“I understand there is a lot of concern in the community about the implications and I want to make it crystal clear – Council has not yet changed its policy in response to the study.

“A number of recommendations have been made as part of the study – it’s now for us and community members to come together and formulate a policy that balances the risk to people and property in the shire with a reasonable and sensible approach for our community.

“There’s an opportunity for concerned residents and businesses to get involved through a Community Reference Group – if you want to be involved, I encourage community members to put in an expression of interest to be part of it,” she said.

Mr Witherby encourages members of the community to attend the meeting at the Moree Memorial Hall at 6pm next Monday, September 11. 

Mr Witherby also emphasised the need for the community to be part of the process.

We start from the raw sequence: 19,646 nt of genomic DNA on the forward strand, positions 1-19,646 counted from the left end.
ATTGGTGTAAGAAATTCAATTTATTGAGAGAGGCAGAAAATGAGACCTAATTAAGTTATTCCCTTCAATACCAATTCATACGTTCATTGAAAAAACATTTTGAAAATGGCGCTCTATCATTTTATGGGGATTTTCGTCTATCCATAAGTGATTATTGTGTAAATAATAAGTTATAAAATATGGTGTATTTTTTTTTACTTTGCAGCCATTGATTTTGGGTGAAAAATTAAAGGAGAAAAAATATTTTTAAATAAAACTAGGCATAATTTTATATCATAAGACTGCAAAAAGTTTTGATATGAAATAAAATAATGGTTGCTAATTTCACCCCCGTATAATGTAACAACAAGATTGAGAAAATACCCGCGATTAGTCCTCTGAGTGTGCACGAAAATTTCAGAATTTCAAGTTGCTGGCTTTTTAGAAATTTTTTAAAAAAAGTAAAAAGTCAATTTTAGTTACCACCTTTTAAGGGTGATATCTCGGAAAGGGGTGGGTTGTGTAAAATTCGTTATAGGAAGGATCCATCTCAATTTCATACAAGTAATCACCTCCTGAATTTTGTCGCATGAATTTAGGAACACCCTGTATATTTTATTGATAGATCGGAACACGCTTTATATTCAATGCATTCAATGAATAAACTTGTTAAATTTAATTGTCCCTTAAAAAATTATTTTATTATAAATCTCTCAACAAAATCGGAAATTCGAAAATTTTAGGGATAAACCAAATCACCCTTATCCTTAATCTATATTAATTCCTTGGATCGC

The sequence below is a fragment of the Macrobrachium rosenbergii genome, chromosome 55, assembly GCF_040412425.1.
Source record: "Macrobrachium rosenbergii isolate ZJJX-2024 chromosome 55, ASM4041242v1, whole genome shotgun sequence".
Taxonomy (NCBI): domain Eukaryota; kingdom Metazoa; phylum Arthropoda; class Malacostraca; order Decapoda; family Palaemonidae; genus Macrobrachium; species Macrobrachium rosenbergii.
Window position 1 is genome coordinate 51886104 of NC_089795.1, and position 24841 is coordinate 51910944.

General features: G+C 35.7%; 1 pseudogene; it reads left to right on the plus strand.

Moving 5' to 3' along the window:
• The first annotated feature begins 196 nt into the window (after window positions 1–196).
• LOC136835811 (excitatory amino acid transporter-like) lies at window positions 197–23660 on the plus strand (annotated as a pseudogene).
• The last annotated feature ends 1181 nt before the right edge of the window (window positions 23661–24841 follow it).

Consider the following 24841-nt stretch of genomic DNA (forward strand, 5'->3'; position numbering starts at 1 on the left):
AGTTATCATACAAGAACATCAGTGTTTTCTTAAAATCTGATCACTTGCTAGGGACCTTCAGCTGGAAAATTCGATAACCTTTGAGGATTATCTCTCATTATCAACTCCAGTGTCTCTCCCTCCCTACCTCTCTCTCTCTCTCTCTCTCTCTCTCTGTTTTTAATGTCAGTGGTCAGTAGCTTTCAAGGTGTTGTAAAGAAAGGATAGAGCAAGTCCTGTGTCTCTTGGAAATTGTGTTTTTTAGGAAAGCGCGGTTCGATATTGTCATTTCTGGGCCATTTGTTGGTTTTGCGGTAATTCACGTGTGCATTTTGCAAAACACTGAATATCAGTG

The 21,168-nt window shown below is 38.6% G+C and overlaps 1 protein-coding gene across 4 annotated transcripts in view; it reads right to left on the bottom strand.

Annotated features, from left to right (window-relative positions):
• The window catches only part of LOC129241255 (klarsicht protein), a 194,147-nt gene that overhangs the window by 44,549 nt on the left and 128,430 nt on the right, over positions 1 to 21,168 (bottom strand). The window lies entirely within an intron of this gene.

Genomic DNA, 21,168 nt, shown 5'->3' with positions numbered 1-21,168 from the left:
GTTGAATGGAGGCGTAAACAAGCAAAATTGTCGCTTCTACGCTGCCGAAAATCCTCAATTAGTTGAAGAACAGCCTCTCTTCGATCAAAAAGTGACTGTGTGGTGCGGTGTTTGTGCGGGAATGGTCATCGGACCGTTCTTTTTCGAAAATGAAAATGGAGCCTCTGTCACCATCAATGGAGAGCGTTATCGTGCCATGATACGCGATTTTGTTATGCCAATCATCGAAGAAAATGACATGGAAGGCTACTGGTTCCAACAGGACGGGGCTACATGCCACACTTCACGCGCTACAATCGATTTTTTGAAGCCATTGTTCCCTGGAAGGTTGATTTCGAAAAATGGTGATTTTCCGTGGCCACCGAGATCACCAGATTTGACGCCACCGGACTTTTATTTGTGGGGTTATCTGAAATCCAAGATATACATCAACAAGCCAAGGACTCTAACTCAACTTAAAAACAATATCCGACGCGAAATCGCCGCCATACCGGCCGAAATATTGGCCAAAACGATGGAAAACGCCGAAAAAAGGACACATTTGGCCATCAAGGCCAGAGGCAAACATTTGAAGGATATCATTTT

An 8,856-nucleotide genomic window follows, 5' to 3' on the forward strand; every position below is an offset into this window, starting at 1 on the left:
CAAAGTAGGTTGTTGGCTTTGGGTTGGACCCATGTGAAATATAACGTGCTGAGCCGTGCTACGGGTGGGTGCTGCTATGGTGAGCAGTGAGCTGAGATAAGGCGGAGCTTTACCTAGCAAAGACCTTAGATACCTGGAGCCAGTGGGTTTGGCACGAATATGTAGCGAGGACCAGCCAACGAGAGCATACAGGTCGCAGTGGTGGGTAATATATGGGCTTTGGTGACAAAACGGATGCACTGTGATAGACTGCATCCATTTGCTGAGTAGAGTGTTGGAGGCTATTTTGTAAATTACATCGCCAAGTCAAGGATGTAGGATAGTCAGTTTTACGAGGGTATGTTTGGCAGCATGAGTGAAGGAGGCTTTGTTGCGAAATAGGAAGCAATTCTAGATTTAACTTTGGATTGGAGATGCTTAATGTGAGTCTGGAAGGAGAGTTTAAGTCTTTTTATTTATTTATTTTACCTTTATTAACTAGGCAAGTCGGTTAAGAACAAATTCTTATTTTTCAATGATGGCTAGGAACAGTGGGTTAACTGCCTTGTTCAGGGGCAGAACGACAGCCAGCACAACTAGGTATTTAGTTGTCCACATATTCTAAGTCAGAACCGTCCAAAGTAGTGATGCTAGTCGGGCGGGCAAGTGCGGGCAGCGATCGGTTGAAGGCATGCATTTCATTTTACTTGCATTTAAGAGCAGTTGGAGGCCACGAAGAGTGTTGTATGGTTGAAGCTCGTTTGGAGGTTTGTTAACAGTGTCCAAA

“When council adopted the study, the councillors specifically included a resolution to ensure that council consulted with the community regarding the recommendations,” Mr Witherby said.

“This has always been on the agenda and now armed with the technical information we’re in a position to discuss those options with interested community members.

“In addition to the community reference group, council will be running a number of community workshops where the broader community can attend and become involved. We will also be undertaking publicity through letter box drops in various areas, social media and press releases,” Mr Witherby said.

Members of the public are asked to register their interest in being part of the Community Reference Group by emailing to be notified of the opening of the Expression of Interest process.

This will also be advertised on council’s Facebook page and website.

The Floodplain Study and Floodplain Risk Management Study reports are at

Mr Witherby also advised that large copy floodplain maps will be available at the meeting.

Members of the community can also participate in informal one-on-one sessions from 4pm to discuss individual properties with key Council staff.

No booking is required.

See the full Floodplain Risk Management Study and Plan here:

DRAFT Floodplain Management Plan Vol.2